The university ranks highest in Arts and Humanities, coming 287th in the 2018 QS World University Rankings, whereas all other subject areas lag behind, with the Faculty of Social Sciences ranking at 451–500 and the Faculty of Natural Sciences ranking at 401–450.


Religious affiliation

Historically speaking, for most of its existence the University of Graz was controlled by the Catholic Church. Even after its re-installation in 1827, it took until 1848 for the university's basic principles to be readjusted in accordance with the ideals of Wilhelm von Humboldt and the Age of Enlightenment, Enlightenment, meaning that the university became autonomous from the state as well as from the church and their influence as far as possible.History of the University of Graz The Faculty of Catholic Theology has been retained as a part of the university ever since it was established, however, its importance in terms of number of students and its influence on the university board have been diminishing. Evidently, relations between the Catholic Church, especially the local bishop, and the university's Faculty of Theology remain strong, yet general policy is not influenced by these connections. To demonstrate the university's independence and its shift of focus, the Holy Name of Jesus, Christogram IHS on the very top of the university's seal has been replaced with the sun, symbolising the Enlightenment and von Humboldt's ideas.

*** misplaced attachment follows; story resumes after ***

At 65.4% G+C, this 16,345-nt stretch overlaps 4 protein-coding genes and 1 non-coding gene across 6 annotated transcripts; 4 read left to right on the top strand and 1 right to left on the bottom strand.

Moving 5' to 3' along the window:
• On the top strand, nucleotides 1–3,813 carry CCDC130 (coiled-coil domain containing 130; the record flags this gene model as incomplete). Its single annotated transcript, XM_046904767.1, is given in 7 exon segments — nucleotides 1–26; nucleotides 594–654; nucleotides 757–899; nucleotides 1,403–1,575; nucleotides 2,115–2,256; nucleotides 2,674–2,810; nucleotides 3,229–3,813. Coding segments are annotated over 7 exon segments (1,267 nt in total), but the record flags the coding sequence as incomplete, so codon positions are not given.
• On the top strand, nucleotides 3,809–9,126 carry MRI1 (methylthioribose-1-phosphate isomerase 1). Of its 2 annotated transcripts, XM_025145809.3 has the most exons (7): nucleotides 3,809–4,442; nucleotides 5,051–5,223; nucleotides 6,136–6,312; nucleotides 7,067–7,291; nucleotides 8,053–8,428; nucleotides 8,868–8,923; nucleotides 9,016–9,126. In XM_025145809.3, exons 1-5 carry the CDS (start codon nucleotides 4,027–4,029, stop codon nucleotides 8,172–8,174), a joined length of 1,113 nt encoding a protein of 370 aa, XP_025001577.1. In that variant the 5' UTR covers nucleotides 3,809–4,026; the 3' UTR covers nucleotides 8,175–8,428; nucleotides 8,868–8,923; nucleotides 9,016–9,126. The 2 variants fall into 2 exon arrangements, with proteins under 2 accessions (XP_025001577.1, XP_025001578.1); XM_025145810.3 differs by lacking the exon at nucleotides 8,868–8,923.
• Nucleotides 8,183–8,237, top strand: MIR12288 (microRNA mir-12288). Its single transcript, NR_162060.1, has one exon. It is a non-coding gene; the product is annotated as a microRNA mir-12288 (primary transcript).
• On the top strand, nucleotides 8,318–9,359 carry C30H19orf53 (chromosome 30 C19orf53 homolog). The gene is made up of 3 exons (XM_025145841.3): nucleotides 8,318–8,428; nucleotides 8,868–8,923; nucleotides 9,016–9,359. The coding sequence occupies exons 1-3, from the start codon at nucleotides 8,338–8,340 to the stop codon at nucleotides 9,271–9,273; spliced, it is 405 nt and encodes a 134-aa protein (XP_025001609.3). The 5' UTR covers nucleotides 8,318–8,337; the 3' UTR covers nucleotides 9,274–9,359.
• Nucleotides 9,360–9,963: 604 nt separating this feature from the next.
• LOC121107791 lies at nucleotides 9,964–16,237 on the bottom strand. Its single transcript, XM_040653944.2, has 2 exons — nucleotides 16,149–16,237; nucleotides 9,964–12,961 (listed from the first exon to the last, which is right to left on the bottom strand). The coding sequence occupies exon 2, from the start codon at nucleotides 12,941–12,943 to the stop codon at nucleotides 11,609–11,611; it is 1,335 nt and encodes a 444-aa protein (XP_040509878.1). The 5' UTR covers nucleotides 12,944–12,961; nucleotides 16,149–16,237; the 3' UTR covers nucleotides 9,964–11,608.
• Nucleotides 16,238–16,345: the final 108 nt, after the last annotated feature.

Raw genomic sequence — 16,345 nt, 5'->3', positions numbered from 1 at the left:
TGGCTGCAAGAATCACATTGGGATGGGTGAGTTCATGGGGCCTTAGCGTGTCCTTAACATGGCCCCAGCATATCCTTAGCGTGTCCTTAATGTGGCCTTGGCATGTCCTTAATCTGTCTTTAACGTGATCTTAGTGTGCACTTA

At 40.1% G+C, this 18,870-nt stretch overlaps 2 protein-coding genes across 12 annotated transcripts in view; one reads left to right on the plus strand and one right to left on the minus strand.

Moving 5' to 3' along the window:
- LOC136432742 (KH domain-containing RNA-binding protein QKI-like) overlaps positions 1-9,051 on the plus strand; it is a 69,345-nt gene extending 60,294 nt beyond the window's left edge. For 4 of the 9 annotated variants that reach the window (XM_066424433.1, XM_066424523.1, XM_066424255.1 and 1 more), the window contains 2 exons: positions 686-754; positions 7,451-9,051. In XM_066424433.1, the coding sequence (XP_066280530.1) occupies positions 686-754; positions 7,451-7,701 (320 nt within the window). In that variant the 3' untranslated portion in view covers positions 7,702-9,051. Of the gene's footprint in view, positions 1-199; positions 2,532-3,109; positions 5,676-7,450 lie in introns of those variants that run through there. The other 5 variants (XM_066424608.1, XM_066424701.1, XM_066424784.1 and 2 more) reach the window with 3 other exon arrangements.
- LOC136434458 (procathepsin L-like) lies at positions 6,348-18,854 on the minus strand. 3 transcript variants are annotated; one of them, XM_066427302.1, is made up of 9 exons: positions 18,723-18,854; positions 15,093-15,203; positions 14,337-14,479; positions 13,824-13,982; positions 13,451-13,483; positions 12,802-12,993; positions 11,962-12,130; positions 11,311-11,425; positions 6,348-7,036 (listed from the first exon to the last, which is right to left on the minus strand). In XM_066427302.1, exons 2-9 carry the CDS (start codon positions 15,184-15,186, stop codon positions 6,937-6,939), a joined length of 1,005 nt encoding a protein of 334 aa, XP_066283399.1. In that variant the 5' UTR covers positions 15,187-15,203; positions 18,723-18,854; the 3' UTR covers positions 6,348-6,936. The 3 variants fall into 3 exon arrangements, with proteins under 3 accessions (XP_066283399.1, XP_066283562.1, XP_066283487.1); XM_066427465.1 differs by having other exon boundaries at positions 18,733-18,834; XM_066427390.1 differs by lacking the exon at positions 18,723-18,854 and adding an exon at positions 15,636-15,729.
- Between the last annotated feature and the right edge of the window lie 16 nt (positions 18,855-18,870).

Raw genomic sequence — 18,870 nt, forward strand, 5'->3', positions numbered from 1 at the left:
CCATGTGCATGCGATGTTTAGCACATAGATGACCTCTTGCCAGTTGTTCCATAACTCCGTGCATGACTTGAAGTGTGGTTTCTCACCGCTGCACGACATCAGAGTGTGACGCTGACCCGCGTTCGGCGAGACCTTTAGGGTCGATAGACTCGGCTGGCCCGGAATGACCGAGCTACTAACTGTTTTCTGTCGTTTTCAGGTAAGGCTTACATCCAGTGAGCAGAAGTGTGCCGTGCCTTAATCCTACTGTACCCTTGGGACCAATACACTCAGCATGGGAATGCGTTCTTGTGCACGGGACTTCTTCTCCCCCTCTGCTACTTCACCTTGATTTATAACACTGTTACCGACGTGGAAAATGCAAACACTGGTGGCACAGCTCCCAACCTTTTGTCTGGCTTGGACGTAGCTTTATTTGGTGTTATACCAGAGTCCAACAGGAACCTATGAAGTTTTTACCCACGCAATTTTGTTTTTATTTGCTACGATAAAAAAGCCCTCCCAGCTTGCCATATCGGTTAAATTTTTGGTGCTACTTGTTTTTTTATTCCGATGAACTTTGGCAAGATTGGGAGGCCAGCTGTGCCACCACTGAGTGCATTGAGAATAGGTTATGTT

Nobel prize laureates

* Walther Hermann Nernst, Walther Nernst, 1920 in chemistry – studied in Graz in 1886 * Fritz Pregl, 1923 in chemistry – in Graz 1913 to 1930 * Julius Wagner-Jauregg, Julius Wagner von Jauregg, 1927 in medicine – in Graz 1889 to 1893 * Erwin Schrödinger, 1933 in physics – in Graz 1936 to 1938 * Otto Loewi, 1936 in medicine – in Graz 1909 to 1938 * Victor Franz Hess, 1936 in physics – studied in Graz 1893–1906 and taught 1919 to 1931 as well as 1937 to 1938 * Gerty Cori, 1947 in medicine – in Graz before 1922 * Ivo Andrić, 1961 in literature – received his doctorate in Graz in 1924 * Karl von Frisch, 1973 in medicine – in Graz 1946 to 1950 * Peter Handke, 2019 in literature – studied in Graz 1961-1965